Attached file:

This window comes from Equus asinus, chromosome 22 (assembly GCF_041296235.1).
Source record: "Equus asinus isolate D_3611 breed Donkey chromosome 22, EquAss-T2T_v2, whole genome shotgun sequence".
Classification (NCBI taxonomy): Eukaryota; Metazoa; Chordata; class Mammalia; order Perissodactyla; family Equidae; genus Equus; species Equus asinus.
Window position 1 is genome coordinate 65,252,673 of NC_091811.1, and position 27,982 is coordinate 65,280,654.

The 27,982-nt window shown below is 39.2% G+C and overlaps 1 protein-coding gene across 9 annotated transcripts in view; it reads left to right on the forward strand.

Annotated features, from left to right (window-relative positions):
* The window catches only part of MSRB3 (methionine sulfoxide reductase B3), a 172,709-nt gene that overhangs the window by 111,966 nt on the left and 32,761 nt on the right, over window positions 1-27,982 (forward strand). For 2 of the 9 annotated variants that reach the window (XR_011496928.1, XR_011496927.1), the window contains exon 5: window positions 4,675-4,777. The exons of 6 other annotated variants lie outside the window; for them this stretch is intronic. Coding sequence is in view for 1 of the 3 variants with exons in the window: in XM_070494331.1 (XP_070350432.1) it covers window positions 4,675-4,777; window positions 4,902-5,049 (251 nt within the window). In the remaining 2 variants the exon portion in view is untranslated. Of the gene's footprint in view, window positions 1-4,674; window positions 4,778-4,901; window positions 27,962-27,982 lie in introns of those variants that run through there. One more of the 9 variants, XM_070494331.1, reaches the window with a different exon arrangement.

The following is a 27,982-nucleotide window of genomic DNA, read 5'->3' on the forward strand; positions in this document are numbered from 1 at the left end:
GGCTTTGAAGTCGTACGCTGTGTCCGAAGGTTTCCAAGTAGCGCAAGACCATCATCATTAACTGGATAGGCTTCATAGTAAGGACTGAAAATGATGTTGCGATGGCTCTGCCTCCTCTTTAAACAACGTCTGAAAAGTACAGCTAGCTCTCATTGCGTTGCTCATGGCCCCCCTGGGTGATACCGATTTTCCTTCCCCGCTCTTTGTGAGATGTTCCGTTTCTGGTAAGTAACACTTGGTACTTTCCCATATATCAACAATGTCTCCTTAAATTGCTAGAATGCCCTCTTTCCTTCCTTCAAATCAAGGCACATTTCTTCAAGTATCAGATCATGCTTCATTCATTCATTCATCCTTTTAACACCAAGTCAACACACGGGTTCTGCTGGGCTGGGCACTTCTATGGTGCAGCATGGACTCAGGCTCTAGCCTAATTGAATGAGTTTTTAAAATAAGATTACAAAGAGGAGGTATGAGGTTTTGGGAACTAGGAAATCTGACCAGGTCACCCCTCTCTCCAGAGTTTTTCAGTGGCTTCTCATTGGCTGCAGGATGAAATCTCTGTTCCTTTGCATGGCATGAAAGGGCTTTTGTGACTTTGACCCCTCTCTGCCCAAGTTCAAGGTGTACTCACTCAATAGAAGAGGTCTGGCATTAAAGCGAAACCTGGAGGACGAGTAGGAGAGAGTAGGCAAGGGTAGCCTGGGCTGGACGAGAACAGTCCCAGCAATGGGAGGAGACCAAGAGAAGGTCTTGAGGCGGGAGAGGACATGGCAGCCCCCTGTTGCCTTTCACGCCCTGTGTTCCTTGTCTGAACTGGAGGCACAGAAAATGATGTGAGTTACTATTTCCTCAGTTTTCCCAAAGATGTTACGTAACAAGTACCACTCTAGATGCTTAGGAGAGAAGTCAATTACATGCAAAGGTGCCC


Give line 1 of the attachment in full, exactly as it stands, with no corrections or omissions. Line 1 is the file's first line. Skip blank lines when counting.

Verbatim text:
This window comes from Equus asinus, chromosome 22 (assembly GCF_041296235.1).